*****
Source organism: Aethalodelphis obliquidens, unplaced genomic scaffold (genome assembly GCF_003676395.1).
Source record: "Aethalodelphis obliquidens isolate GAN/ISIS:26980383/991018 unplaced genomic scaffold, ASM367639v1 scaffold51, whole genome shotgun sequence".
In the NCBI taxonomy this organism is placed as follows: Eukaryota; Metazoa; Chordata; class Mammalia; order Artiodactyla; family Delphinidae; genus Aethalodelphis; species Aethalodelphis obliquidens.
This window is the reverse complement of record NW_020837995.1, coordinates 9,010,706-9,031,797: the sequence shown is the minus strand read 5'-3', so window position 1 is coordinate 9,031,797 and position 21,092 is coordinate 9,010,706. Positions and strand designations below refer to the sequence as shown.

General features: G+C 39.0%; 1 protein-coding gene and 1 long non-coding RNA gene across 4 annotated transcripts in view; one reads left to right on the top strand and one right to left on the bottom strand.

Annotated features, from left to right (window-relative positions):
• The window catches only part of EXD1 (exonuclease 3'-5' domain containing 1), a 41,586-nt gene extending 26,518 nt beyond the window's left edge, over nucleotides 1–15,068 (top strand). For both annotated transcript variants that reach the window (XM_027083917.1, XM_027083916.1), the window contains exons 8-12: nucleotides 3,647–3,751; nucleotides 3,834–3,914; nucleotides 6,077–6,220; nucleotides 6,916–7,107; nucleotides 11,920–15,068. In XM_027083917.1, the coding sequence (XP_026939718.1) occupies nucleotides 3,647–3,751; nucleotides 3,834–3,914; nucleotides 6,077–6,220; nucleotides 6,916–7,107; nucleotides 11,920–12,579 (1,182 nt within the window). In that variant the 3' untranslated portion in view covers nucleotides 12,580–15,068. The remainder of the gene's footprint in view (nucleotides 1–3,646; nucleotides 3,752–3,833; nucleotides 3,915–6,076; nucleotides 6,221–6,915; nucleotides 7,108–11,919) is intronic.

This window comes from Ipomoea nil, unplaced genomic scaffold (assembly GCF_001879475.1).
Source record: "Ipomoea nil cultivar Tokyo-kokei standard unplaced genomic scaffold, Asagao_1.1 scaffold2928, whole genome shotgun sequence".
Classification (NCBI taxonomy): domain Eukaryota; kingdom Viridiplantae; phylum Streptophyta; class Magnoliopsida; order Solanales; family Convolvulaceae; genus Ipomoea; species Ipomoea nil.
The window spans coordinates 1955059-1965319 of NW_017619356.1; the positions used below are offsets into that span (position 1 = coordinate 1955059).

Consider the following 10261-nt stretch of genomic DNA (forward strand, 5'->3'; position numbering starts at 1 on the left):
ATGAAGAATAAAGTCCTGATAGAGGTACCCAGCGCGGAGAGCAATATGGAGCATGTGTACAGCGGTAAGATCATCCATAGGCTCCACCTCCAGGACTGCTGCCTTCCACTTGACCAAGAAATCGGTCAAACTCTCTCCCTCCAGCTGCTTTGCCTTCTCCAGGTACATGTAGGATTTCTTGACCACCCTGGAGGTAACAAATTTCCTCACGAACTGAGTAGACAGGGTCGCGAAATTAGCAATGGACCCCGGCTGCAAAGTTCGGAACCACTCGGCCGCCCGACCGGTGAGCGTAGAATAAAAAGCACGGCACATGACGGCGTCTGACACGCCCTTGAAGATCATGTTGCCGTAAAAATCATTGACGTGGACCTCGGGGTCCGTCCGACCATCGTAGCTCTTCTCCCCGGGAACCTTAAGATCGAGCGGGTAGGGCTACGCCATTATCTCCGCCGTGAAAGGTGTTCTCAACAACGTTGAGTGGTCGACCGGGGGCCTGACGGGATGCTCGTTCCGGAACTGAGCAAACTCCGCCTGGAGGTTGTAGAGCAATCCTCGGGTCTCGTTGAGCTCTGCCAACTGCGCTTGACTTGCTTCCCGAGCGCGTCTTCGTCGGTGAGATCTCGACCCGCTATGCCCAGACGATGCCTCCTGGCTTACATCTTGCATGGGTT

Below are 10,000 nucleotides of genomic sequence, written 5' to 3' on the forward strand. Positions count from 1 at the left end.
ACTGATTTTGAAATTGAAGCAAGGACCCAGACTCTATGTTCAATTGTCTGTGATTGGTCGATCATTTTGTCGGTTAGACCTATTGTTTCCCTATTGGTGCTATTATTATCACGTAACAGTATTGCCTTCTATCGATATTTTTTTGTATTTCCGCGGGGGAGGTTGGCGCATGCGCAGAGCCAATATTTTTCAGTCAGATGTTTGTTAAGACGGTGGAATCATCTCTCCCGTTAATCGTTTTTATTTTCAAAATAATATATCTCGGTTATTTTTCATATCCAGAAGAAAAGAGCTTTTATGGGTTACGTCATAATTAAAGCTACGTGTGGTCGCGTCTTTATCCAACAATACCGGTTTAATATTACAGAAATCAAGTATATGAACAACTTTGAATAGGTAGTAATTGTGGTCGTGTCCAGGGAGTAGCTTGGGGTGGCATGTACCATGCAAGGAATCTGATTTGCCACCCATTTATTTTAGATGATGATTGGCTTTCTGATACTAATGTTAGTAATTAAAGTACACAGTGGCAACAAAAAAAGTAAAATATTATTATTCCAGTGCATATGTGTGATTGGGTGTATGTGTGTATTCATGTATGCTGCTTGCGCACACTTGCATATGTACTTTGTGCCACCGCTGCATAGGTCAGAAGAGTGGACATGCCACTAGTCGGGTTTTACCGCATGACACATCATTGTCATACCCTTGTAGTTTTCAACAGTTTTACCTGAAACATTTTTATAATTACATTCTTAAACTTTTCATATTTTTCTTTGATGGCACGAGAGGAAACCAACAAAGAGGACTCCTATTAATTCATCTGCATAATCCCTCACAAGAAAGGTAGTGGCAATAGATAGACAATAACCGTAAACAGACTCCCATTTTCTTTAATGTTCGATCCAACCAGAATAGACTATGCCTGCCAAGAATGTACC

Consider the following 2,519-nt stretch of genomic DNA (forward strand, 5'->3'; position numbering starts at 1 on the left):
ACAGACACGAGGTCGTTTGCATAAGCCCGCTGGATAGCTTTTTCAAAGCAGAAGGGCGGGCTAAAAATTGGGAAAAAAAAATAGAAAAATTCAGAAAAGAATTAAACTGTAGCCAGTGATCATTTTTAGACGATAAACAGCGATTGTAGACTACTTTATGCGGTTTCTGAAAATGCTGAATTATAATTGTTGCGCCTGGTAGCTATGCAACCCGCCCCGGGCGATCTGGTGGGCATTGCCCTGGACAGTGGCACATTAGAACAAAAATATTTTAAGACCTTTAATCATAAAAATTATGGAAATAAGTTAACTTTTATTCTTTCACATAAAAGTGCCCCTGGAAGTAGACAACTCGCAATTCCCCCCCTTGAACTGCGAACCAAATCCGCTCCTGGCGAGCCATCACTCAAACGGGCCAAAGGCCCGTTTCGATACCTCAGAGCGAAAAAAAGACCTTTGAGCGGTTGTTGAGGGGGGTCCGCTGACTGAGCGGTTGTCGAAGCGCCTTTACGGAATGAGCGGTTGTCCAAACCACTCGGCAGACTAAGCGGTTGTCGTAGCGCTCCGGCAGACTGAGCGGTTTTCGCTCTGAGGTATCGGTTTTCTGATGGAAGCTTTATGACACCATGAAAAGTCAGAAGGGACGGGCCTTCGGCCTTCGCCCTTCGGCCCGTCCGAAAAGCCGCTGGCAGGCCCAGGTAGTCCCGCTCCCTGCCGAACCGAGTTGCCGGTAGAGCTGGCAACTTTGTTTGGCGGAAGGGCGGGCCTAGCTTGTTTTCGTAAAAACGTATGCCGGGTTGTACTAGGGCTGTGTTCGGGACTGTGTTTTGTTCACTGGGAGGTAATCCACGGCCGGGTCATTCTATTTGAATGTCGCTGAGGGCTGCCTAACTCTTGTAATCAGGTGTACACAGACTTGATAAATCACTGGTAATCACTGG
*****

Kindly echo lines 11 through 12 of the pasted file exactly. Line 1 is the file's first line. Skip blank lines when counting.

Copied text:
The window spans coordinates 1955059-1965319 of NW_017619356.1; the positions used below are offsets into that span (position 1 = coordinate 1955059).

Consider the following 10261-nt stretch of genomic DNA (forward strand, 5'->3'; position numbering starts at 1 on the left):